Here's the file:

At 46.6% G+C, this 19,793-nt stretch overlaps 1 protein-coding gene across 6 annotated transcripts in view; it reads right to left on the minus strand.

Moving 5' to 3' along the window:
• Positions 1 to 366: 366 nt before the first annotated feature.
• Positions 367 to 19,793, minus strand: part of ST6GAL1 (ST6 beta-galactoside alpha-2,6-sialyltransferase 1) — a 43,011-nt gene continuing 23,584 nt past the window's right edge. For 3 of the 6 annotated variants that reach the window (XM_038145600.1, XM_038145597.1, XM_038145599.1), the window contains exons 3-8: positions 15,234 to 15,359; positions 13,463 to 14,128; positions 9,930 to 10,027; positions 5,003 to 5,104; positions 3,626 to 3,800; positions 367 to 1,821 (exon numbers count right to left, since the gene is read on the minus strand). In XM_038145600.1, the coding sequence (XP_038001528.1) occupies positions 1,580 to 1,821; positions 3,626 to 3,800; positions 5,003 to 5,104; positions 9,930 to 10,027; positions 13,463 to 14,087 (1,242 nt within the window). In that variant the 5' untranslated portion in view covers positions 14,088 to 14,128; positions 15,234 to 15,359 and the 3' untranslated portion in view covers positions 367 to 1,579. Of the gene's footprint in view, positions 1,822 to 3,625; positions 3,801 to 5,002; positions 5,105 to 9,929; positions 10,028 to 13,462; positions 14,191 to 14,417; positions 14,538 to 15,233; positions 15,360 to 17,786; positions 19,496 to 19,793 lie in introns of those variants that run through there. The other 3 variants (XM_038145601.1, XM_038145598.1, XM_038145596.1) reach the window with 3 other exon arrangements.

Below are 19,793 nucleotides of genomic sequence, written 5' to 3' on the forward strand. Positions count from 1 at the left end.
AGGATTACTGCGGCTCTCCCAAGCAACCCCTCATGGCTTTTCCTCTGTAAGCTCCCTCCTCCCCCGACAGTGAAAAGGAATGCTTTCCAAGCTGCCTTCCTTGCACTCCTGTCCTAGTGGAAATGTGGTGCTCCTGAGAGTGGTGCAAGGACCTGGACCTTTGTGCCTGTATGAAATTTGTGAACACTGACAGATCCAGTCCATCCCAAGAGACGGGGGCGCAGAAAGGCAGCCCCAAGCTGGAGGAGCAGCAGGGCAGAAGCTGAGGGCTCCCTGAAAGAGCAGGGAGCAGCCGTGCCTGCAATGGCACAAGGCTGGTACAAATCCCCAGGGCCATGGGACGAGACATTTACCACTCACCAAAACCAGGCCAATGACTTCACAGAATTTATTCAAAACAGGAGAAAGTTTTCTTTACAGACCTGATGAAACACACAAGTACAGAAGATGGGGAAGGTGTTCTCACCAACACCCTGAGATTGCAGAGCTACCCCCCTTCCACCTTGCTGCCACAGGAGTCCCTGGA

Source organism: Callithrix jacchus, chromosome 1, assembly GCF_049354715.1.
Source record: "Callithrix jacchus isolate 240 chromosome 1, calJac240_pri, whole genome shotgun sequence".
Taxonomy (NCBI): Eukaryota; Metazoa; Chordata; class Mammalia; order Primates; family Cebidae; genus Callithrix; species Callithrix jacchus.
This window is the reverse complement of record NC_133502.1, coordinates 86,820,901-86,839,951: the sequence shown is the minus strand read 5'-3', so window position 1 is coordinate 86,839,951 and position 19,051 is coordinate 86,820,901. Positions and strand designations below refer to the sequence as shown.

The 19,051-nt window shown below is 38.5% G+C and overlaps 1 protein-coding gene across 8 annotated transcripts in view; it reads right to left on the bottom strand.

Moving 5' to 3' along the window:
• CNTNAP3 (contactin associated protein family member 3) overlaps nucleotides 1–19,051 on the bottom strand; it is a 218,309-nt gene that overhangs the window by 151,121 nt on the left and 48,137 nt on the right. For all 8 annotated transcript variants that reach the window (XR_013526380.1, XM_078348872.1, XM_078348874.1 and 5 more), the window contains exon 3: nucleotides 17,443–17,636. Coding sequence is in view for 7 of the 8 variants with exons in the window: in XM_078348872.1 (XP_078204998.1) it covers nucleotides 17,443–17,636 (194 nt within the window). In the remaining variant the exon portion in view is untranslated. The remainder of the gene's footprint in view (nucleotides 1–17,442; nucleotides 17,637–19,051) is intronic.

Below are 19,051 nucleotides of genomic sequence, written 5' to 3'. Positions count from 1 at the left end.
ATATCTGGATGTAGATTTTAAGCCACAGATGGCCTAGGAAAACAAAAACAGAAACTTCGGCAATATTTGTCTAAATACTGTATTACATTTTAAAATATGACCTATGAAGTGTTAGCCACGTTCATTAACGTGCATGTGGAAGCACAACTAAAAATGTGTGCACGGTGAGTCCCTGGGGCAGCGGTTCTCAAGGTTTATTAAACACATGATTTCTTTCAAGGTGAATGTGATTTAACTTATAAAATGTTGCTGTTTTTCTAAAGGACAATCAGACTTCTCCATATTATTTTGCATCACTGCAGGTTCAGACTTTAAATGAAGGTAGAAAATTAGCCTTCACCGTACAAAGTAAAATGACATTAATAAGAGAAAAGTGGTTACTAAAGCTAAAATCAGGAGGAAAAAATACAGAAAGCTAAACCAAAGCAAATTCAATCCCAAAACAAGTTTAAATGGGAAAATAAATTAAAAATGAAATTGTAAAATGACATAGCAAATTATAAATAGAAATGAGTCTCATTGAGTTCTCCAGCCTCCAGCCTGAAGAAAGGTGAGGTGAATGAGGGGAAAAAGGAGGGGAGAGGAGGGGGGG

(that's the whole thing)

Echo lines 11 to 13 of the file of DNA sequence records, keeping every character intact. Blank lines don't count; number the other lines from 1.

The 19,051-nt window shown below is 38.5% G+C and overlaps 1 protein-coding gene across 8 annotated transcripts in view; it reads right to left on the bottom strand.

Moving 5' to 3' along the window:
• CNTNAP3 (contactin associated protein family member 3) overlaps nucleotides 1–19,051 on the bottom strand; it is a 218,309-nt gene that overhangs the window by 151,121 nt on the left and 48,137 nt on the right. For all 8 annotated transcript variants that reach the window (XR_013526380.1, XM_078348872.1, XM_078348874.1 and 5 more), the window contains exon 3: nucleotides 17,443–17,636. Coding sequence is in view for 7 of the 8 variants with exons in the window: in XM_078348872.1 (XP_078204998.1) it covers nucleotides 17,443–17,636 (194 nt within the window). In the remaining variant the exon portion in view is untranslated. The remainder of the gene's footprint in view (nucleotides 1–17,442; nucleotides 17,637–19,051) is intronic.